Writing poems and self publishing since 1969. ‘Windows’ in 1978, then ‘Out of Doors’ in 1988 and ‘Colours of England’ when eldest son at the age of 16, asked “what’s good about being English?” Do ask for a copy, soon.
Making time for three ‘suites’ of poems now. ‘Quilt’ about family feelings. ‘Walk under the trees you have planted’ – reflections on a homily from Voltaire, ‘Clunbury Hill Cycle’ a poem or more on each month from looking at hill above our home–“from whence comes my understanding”
Border Poets has boosted me so much. The tough, kindly- put criticism and the exemplars of so many styles, the topics that, when shared, encourage – literally. There’s courage all round.
I am a writer who loves to roam,
Mary Gauthier put her roaming this way
" You can say I'm a rhymer and rhymers get restless
You can say she's gone in search of a song....."
I left Merseyside at 22 and married.
My father and father in law were craftsmen in wood.
I had a parallel scholarship in working with tools:
After 4 years in Handsworth we moved to a Carmarthenshire village,
to pits, pubs and music of spoken Welsh. I became Anglo- Welsh:
Six years, three children, house building and organic growing later we moved on to a Nottinghamshire mining town for 5 years and then Milton Keynes for the next 11 years. I learned to be political at work and locally, I realized that I wanted to welcome the end of Empire with improvements where ever I lived.
My day jobs were in Universities as a research tutor. I put students first and quarreled with those staff who did not. I went freelance. For 20 years we were smallholders and community activists in South Shropshire. I was a shepherd, we walked under the 2,000 trees that Lyn planted and managed. I was taught husbandry and country crafts. I learned to stand, look and listen.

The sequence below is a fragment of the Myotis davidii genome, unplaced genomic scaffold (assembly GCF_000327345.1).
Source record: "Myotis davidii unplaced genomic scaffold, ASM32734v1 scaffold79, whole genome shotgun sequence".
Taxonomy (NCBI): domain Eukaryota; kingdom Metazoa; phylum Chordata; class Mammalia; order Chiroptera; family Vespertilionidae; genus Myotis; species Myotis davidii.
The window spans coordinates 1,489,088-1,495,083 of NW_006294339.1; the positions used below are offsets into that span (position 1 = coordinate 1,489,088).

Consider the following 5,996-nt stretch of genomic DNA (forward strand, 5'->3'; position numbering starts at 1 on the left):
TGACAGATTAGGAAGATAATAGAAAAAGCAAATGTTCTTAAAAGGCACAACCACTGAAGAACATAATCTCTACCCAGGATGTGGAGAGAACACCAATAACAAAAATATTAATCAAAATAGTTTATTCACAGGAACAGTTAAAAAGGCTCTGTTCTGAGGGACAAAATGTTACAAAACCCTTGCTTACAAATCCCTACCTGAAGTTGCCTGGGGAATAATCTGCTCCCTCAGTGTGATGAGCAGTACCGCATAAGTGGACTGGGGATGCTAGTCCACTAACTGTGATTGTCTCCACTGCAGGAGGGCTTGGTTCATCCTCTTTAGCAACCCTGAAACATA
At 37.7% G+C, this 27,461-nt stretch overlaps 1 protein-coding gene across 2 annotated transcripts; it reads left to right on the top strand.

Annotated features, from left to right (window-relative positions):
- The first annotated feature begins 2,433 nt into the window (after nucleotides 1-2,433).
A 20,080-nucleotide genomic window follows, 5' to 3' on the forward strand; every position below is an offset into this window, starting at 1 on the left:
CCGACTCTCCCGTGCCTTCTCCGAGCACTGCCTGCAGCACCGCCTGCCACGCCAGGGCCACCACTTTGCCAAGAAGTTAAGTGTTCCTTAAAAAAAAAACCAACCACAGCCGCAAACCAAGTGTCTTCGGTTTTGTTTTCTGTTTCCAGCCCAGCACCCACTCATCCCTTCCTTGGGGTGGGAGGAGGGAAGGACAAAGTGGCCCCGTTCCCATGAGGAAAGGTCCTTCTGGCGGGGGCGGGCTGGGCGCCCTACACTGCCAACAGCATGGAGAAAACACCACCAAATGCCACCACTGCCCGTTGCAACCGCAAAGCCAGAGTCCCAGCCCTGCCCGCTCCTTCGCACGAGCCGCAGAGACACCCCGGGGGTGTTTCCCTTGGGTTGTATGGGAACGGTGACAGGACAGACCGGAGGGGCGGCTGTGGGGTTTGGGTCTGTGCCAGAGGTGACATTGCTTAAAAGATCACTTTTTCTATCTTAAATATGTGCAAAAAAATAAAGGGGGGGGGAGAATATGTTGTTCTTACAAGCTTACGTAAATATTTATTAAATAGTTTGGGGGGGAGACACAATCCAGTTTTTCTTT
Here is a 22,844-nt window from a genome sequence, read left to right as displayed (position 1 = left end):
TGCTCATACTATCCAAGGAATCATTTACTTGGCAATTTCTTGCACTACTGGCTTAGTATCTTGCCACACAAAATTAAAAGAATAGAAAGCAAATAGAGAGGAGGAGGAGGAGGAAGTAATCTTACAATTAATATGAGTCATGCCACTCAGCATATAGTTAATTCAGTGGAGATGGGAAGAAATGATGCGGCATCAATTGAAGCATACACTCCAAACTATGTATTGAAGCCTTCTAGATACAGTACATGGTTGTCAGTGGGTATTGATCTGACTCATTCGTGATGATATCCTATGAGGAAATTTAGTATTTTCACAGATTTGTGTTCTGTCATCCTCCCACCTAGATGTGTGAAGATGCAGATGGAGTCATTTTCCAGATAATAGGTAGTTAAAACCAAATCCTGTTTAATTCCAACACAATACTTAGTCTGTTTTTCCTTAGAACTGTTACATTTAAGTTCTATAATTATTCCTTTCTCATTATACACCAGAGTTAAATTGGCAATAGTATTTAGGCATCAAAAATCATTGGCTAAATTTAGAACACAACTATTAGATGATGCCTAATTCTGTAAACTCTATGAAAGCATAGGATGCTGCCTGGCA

After 20 years we passed on our stewardship of a small piece ancient ground. We have lived in York for 4 years from where we modestly adventure.
But has my roaming been in a circle, a feast of wonders held fast by a fulcrum? I have never been beyond her reach, beyond the pull of my mother. She is an 100 now. She has illuminated ageing for me. I have been able to see the cunning that I might one day need.
SATURDAY, ASDA SUPERMARKET: 9AM
I psyche myself for the trolley park
ready to wrestle,
pound coin double-checked,
,I tug hard with the will of a trolley tamer ,
could be a twister, veering ten degrees to starboard
or a refuser, wheels squared-off by trolley- rage.
I’m in luck, only a trembler this time.
Together we limp along Cereals, then to Coffee,
aisles of contemplation and dilemma,
to kneel down for bottom- shelf essentials
or to stretch up to achieve top-shelf luxuries.
Do I save? Or do I bolster my self-esteem?
I weave past a ponderer
his hand poised like a cobra’s head
nip around gossips
sidle past a loaded shelf filler
to turn into peaceful pet food corridor.
Ah! The relief of Aisle 14,
no difficult decisions here.
Pet food choices are made by pets.
I stack a week’s supply as ballast.
By now most trolleys are like container ships,
pizza boxes in layers, milk bottles as funnels.
But what’s this peeping in? No trolley?
A near-empty basket across her three-wheeled walker
she steers past every can, ignores their smiley labels
picks up speed, turns around
and is joined by another wheeled- walker
her spine as bent as a coat-hanger.
They charge down Aisle 14 together
and they notice my curiosity.
It’s dry and level here, whatever the weather.
We get our legs going, can’t have pets where we are,
not even a budgie.
We go before it’s busy, ‘til then we have these races
and let each other win.